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Ethernet based on 0 ratings. 2 reviews.
Have you ever wondered how your own home network works? Or are you responsible for deploying a network for some Fortune 500 company? Maybe you're just somewhere in between. No matter, since this book is, like it's title states, a 'definitive' guide on the topic of Ethernet networking. The book starts off with a history of how Ethernet evolved, from it's roots at Xerox PARC, and quickly moves on to the IEEE specifications used today. This book is relatively dry reading for most readers for the first few chapters at least, since a very in-depth presentation of the basic Ethernet system is given, as well as the ensuing chapters that look at each system in more detail (ie, 10, 100, and 1000 Megabit Ethernet). One point that struck me as rather odd is the over-emphasis that the author seems to place on fiber optic networks, as though fiber-optic networks are the best thing since sliced bread. Also absent is any mention of wireless Ethernet, although that can pretty much be explained by the age of the book (More than 3 years at the time this review was written). The rest of the book is more or less devoted to network implementation, covering topics ranging from different cabling systems, all the way down to how to design and implement whatever size network is needed. Hubs, repeaters, routers, and other signaling components are also covered, discussing the functions, uses, and when/when not to use a particular device. Troubleshooting and Ethernet network performance is also covered, though most of the testing tools they cover are well beyond the budget of your average home user. All in all, 'Ethenet: The Definitive Guide' is a good read for just about anyone who is involved in Ethernet networking, or even just anyone who is more than curious about the topic. Despite it's age, the information given is very thorough, and is still a very valuable reference because of that.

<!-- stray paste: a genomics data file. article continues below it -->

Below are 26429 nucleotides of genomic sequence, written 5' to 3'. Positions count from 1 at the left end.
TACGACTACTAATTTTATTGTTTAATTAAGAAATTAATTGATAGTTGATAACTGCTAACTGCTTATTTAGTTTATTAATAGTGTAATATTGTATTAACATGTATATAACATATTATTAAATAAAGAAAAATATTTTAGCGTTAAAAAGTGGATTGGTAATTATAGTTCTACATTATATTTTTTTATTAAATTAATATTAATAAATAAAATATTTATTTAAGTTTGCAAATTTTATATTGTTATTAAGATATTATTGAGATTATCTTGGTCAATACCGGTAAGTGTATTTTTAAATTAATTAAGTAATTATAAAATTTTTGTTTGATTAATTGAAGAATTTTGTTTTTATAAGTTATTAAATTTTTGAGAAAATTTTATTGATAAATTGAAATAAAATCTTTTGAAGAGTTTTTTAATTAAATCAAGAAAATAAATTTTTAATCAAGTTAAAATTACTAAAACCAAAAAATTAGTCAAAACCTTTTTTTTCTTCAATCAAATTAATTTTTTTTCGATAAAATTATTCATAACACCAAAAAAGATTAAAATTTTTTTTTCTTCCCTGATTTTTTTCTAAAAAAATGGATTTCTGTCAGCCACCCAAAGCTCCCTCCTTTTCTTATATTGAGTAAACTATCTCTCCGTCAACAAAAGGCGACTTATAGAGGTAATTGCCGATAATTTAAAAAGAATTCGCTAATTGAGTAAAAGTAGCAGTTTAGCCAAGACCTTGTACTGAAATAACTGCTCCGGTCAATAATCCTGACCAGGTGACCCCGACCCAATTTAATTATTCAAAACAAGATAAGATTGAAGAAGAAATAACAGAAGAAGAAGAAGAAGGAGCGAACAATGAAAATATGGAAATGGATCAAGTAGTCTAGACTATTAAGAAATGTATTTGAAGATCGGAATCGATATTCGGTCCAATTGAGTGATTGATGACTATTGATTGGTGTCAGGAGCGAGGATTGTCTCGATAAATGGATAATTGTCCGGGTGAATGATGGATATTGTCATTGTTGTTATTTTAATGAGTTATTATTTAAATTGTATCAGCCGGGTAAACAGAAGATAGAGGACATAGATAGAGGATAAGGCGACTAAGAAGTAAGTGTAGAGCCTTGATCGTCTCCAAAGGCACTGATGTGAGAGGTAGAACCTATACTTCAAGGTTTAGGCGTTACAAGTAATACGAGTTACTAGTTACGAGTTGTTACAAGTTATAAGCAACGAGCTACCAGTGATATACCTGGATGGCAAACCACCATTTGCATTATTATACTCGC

This text is an excellent reference and comprehensive resource for the most popular LAN technology. Spurgeon¿s technical writing abilities are very succinct and rarely dull. I'm attempting (and succeeding) to read this as a primer or a ¿learning series¿ in the O¿Reilly sense, however, it is a little ponderous in that aspect. If you attempt to read it like that, don¿t be frightened to peruse or to even skip sections and chapters (like some of the number figures and Spurgeon¿s over-simplistic diagrams! But they do get the point across¿). The approx. 1 page on reasons for network documentation should be posted on every system/network administrator¿s cube. The book is a little lacking in the fiber definitions although I was able to find more info on the web. AUIs and external transceivers are a little dated, although coverage is necessary for a ¿definitive guide.¿ The structured cabling standards he provides are very helpful, even in the event of contracting such an effort. I was disappointed on how frequently the OSI Model was mentioned; a good understanding is necessary before delving into this book. Spurgeon could stand to devote a larger section to digital encoding schemes, as some of that is still a mystery to me. Overall, I do recommend this book as it is changing my perception about Ethernet; the Octopus is not as menacing as when I first started¿